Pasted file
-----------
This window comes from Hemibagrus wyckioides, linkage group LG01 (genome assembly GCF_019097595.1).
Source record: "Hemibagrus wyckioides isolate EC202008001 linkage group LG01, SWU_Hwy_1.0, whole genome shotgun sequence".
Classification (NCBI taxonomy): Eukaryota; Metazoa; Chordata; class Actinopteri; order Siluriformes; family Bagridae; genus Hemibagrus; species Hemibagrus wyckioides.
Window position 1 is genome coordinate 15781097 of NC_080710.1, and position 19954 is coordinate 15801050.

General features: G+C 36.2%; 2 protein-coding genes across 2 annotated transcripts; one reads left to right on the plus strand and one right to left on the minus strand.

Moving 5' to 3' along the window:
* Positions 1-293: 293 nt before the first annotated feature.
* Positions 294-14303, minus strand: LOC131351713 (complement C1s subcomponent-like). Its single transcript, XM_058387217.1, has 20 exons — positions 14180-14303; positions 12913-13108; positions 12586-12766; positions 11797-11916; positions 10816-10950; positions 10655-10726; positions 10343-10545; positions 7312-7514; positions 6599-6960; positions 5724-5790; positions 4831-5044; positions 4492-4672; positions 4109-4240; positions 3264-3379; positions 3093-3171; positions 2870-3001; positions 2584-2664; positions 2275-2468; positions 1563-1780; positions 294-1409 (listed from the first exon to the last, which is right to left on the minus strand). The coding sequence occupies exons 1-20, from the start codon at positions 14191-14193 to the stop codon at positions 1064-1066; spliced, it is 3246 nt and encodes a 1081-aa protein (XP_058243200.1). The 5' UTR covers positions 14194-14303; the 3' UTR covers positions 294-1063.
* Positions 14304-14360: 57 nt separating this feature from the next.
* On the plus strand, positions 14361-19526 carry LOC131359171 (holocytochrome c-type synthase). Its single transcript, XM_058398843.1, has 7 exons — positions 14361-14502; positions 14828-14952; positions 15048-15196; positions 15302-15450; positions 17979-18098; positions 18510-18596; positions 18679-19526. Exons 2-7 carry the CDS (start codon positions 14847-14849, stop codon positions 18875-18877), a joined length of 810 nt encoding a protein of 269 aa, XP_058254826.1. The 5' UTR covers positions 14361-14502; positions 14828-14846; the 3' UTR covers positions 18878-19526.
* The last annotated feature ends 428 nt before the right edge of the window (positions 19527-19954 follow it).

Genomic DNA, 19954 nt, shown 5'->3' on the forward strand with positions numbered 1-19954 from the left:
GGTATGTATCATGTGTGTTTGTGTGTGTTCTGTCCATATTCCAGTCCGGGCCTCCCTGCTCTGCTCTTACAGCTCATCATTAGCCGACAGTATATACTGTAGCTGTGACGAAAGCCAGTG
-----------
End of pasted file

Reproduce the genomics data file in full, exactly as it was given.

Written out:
This window comes from Hemibagrus wyckioides, linkage group LG01 (genome assembly GCF_019097595.1).
Source record: "Hemibagrus wyckioides isolate EC202008001 linkage group LG01, SWU_Hwy_1.0, whole genome shotgun sequence".
Classification (NCBI taxonomy): Eukaryota; Metazoa; Chordata; class Actinopteri; order Siluriformes; family Bagridae; genus Hemibagrus; species Hemibagrus wyckioides.
Window position 1 is genome coordinate 15781097 of NC_080710.1, and position 19954 is coordinate 15801050.

General features: G+C 36.2%; 2 protein-coding genes across 2 annotated transcripts; one reads left to right on the plus strand and one right to left on the minus strand.

Moving 5' to 3' along the window:
* Positions 1-293: 293 nt before the first annotated feature.
* Positions 294-14303, minus strand: LOC131351713 (complement C1s subcomponent-like). Its single transcript, XM_058387217.1, has 20 exons — positions 14180-14303; positions 12913-13108; positions 12586-12766; positions 11797-11916; positions 10816-10950; positions 10655-10726; positions 10343-10545; positions 7312-7514; positions 6599-6960; positions 5724-5790; positions 4831-5044; positions 4492-4672; positions 4109-4240; positions 3264-3379; positions 3093-3171; positions 2870-3001; positions 2584-2664; positions 2275-2468; positions 1563-1780; positions 294-1409 (listed from the first exon to the last, which is right to left on the minus strand). The coding sequence occupies exons 1-20, from the start codon at positions 14191-14193 to the stop codon at positions 1064-1066; spliced, it is 3246 nt and encodes a 1081-aa protein (XP_058243200.1). The 5' UTR covers positions 14194-14303; the 3' UTR covers positions 294-1063.
* Positions 14304-14360: 57 nt separating this feature from the next.
* On the plus strand, positions 14361-19526 carry LOC131359171 (holocytochrome c-type synthase). Its single transcript, XM_058398843.1, has 7 exons — positions 14361-14502; positions 14828-14952; positions 15048-15196; positions 15302-15450; positions 17979-18098; positions 18510-18596; positions 18679-19526. Exons 2-7 carry the CDS (start codon positions 14847-14849, stop codon positions 18875-18877), a joined length of 810 nt encoding a protein of 269 aa, XP_058254826.1. The 5' UTR covers positions 14361-14502; positions 14828-14846; the 3' UTR covers positions 18878-19526.
* The last annotated feature ends 428 nt before the right edge of the window (positions 19527-19954 follow it).

Genomic DNA, 19954 nt, shown 5'->3' on the forward strand with positions numbered 1-19954 from the left:
GGTATGTATCATGTGTGTTTGTGTGTGTTCTGTCCATATTCCAGTCCGGGCCTCCCTGCTCTGCTCTTACAGCTCATCATTAGCCGACAGTATATACTGTAGCTGTGACGAAAGCCAGTG